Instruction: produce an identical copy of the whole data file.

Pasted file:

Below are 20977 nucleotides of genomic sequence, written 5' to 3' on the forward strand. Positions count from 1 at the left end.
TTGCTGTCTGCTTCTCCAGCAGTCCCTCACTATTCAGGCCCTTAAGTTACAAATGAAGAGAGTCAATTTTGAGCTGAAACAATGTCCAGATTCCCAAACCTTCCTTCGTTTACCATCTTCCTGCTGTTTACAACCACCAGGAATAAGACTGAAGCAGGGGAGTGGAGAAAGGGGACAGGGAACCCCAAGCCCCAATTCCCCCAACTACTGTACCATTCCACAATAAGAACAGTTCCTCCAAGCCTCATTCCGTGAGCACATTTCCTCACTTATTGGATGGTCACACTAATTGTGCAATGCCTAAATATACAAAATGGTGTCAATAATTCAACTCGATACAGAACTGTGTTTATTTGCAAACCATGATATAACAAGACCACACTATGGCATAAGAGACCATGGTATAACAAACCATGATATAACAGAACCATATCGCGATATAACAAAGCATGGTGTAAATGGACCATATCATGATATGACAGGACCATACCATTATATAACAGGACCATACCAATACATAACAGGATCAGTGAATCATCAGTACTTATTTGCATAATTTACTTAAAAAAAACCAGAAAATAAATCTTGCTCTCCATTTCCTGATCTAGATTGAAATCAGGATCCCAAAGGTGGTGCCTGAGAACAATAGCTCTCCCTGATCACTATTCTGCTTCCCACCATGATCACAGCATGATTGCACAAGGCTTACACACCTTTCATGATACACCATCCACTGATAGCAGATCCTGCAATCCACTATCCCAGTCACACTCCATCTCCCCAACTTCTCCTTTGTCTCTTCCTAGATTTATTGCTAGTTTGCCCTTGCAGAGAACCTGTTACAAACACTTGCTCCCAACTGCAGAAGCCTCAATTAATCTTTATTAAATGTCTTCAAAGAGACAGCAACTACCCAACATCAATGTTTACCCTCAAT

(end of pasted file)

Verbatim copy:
Below are 20977 nucleotides of genomic sequence, written 5' to 3' on the forward strand. Positions count from 1 at the left end.
TTGCTGTCTGCTTCTCCAGCAGTCCCTCACTATTCAGGCCCTTAAGTTACAAATGAAGAGAGTCAATTTTGAGCTGAAACAATGTCCAGATTCCCAAACCTTCCTTCGTTTACCATCTTCCTGCTGTTTACAACCACCAGGAATAAGACTGAAGCAGGGGAGTGGAGAAAGGGGACAGGGAACCCCAAGCCCCAATTCCCCCAACTACTGTACCATTCCACAATAAGAACAGTTCCTCCAAGCCTCATTCCGTGAGCACATTTCCTCACTTATTGGATGGTCACACTAATTGTGCAATGCCTAAATATACAAAATGGTGTCAATAATTCAACTCGATACAGAACTGTGTTTATTTGCAAACCATGATATAACAAGACCACACTATGGCATAAGAGACCATGGTATAACAAACCATGATATAACAGAACCATATCGCGATATAACAAAGCATGGTGTAAATGGACCATATCATGATATGACAGGACCATACCATTATATAACAGGACCATACCAATACATAACAGGATCAGTGAATCATCAGTACTTATTTGCATAATTTACTTAAAAAAAACCAGAAAATAAATCTTGCTCTCCATTTCCTGATCTAGATTGAAATCAGGATCCCAAAGGTGGTGCCTGAGAACAATAGCTCTCCCTGATCACTATTCTGCTTCCCACCATGATCACAGCATGATTGCACAAGGCTTACACACCTTTCATGATACACCATCCACTGATAGCAGATCCTGCAATCCACTATCCCAGTCACACTCCATCTCCCCAACTTCTCCTTTGTCTCTTCCTAGATTTATTGCTAGTTTGCCCTTGCAGAGAACCTGTTACAAACACTTGCTCCCAACTGCAGAAGCCTCAATTAATCTTTATTAAATGTCTTCAAAGAGACAGCAACTACCCAACATCAATGTTTACCCTCAAT